Trots att viperin är så viktig för att skydda mot flavivirus så vet vi inte hur viperin åstadkommer detta. Därför ville vi undersöka hur viperin kan förmedla sin antivirala effekt. Vi fann att viperin kan binda till flera TBEV proteiner, men att viperin specifikt kan bryta ner ett virusprotein som heter NS3. NS3 är väldigt viktigt för att flavivirus ska kunna etablera en infektion och kunna föröka sig. Eftersom vi visste att viperin kan hämma andra flavivirus ville vi veta om viperin även förstör NS3 från JEV, ZIKV och YFV. Vi upptäckte att viperin kunde binda till NS3 hos alla dessa flavivirus men att viperin specifikt förstörde TBEV och ZIKV NS3, intressant nog så kunde viperin endast hämma dessa virus infektioner men inte JEV och YFV.

I den sista studien ville vi karaktärisera en ny TBEV stam som bara orsakar magoch tarmbesvär men inga neurologiska symptom. TBEV har aldrig tidigare visat sig kunna orsaka detta och därför ville vi undersöka saken vidare. Vi fann att denna TBEV stam skiljde sig mot en närbesläktad stam genom att orsaka en starkare immunrespons men mildare sjukdomsförlopp.

Sammanfattningsvis har jag undersökt samspelet mellan fästingburna flavivirus och det medfödda immunförsvaret. Jag har även visat att immunresponsen regleras olika inom olika hjärnregioner, både beträffande IFN inducering och antivirala proteiner. Vidare har jag hittat mekanismen för hur viperin proteinet hämmar TBEV och ZIKV, vilket var genom att förstöra NS3. Dessutom har jag karaktäriserat sjukdomsförloppet hos möss efter infektion med en ovanlig TBEV stam som orsakar mag och tarm besvär.

Place, publisher, year, edition, pages
Umeå: Umeå University, 2017. p. 51
Series
Umeå University medical dissertations, ISSN 0346-6612 ; 1938
Keywords
Virology, Flavivirus, IPS-1, Interferon, Viperin
National Category
Microbiology in the medical area
Research subject
Microbiology
Identifiers
urn:nbn:se:umu:diva-142816 (URN)978-91-7601-821-7 (ISBN)
Public defence
2018-01-19, A5_R0, Building 6F, Umeå, 09:00 (English)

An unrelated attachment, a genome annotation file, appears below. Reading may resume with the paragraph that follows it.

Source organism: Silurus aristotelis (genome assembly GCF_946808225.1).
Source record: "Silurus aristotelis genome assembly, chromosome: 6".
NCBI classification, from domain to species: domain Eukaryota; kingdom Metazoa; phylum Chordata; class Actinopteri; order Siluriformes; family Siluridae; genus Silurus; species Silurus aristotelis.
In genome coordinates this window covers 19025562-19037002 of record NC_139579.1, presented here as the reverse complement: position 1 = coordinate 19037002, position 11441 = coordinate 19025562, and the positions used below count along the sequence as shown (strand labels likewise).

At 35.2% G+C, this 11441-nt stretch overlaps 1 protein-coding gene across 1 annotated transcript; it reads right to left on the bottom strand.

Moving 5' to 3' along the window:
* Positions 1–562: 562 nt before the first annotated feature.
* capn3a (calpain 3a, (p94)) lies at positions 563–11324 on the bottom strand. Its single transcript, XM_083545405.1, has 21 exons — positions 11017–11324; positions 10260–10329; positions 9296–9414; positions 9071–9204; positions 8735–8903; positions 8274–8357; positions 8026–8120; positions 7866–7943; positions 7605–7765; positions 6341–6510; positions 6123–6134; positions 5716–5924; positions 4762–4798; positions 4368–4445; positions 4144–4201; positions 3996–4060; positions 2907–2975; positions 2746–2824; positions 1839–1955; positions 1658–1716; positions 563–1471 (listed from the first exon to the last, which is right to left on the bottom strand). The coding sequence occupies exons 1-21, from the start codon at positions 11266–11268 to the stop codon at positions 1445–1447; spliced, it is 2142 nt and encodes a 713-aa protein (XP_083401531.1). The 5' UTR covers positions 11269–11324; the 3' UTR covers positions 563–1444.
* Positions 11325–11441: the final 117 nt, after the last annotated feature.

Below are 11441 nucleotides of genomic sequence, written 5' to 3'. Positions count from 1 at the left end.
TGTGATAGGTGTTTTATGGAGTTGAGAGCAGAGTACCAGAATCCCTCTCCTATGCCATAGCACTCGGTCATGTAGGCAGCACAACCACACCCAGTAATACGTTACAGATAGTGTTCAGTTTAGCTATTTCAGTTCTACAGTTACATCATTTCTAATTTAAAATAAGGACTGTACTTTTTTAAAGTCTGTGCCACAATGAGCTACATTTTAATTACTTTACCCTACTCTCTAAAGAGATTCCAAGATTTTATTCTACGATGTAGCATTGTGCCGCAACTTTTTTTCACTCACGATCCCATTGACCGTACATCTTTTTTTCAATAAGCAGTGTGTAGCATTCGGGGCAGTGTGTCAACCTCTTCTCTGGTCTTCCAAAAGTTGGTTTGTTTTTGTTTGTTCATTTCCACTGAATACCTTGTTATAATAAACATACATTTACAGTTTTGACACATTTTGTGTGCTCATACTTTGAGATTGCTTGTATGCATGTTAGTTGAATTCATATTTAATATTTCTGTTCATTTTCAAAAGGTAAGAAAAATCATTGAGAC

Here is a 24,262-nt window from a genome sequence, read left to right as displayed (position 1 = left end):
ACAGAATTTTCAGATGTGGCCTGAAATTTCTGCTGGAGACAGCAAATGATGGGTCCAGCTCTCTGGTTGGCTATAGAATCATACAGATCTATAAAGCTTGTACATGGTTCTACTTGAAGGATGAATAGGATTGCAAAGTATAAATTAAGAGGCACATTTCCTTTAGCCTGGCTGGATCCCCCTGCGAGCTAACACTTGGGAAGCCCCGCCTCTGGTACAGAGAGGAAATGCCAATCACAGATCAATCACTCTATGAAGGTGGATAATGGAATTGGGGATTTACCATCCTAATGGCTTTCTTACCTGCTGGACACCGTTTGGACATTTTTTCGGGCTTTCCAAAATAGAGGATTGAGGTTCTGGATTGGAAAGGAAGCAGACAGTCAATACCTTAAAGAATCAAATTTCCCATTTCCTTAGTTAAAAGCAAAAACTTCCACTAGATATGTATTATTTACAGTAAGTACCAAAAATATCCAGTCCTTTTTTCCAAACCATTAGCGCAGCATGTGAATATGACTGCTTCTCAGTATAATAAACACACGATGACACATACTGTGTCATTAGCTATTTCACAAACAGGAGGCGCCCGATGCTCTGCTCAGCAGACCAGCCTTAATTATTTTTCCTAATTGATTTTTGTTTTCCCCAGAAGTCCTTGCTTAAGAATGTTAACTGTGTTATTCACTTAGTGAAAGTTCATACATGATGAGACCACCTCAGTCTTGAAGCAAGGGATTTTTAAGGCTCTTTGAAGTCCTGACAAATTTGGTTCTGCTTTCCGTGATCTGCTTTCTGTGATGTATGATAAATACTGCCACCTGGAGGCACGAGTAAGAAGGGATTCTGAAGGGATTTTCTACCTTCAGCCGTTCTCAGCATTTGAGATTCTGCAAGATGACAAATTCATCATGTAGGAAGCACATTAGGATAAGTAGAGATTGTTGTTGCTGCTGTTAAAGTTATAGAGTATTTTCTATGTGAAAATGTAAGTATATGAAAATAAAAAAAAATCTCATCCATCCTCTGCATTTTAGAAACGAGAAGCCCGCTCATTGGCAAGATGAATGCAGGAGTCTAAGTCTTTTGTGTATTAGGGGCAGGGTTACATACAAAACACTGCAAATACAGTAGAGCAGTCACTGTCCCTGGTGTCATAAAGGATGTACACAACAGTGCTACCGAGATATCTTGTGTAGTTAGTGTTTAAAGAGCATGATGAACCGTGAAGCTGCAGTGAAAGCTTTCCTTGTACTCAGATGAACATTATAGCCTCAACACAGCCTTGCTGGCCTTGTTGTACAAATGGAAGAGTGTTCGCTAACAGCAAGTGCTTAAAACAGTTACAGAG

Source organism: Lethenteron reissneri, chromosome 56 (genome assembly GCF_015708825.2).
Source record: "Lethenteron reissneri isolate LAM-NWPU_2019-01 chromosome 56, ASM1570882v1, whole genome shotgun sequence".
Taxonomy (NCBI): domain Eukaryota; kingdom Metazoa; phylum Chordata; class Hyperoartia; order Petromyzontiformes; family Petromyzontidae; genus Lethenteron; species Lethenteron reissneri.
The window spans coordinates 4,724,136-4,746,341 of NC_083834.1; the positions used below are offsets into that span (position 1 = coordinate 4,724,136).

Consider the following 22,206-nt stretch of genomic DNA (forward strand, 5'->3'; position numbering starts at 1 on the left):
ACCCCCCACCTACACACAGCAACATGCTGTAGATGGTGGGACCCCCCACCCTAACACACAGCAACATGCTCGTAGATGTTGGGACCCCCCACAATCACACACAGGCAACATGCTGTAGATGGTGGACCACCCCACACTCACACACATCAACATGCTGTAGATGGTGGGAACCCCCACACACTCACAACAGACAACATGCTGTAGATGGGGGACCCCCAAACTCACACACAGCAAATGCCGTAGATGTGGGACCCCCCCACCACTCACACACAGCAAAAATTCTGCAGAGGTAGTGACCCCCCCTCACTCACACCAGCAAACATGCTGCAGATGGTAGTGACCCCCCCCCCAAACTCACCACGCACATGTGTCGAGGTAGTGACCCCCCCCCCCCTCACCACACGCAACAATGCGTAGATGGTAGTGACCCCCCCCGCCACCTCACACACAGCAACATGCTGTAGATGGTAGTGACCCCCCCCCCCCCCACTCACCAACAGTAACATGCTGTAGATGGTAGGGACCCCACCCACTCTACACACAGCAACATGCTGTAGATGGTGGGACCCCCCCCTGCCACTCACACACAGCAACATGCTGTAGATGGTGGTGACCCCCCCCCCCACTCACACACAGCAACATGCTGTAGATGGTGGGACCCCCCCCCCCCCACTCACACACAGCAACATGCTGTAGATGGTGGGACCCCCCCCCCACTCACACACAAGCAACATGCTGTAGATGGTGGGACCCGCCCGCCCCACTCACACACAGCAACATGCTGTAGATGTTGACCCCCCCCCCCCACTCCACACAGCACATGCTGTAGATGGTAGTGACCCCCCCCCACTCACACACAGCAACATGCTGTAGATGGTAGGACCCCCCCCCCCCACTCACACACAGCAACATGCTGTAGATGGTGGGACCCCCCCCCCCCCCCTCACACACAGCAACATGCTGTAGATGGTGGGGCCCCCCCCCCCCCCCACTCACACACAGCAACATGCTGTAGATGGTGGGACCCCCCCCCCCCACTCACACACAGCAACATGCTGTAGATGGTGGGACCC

Opponent
Supervisors
Available from: 2017-12-14 Created: 2017-12-12 Last updated: 2018-06-09Bibliographically approved
2. The role of the type I interferons and viperin during neurotropic flavivirus infection
Open this publication in new window or tab >>The role of the type I interferons and viperin during neurotropic flavivirus infection
2017 (English)Doctoral thesis, comprehensive summary (Other academic)
Abstract [en]

Flaviviruses are globally distributed pathogens that cause millions of human infections annually. One of the most detrimental outcomes of flavivirus infection is encephalitis, which is caused by neurotropic flaviviruses such as West Nile virus (WNV), Japanese encephalitis virus (JEV), and Tick-borne encephalitis virus (TBEV). The type I interferons (IFNs) are powerful cytokines, and they are known as the first line of defense against viral infection. IFNs are expressed at low or undetectable levels at the basal state, but recognition of invading pathogens triggers a robust IFN response. After synthesis, IFN is secreted and acts in an autocrine or paracrine manner by binding to the interferon-α/β receptor (IFNAR) receptor, which is expressed on the surface of all nucleated cells. Binding to IFNAR mediates a downstream cascade that triggers expression of hundreds of interferon-stimulated genes (ISGs). Some ISGs express signaling molecules to amplify the response while others are potent antiviral proteins that can efficiently limit viral infection. The impact of the type I IFN response in tick-borne flavivirus infection was not previously known. We found that the type I IFN response was crucial for protection of mice against neurotropic infection with tick-borne flaviviruses such as TBEV and Langat virus (LGTV). The response was needed both in the periphery as well as in the central nervous system (CNS), as transgenic mice lacking either peripherally or CNS-located IFNAR both succumbed to LGTV infection. Although we found that the local IFN response within the CNS is essential for protection against lethal LGTV infection, the cells responsible for the local IFN production were not known.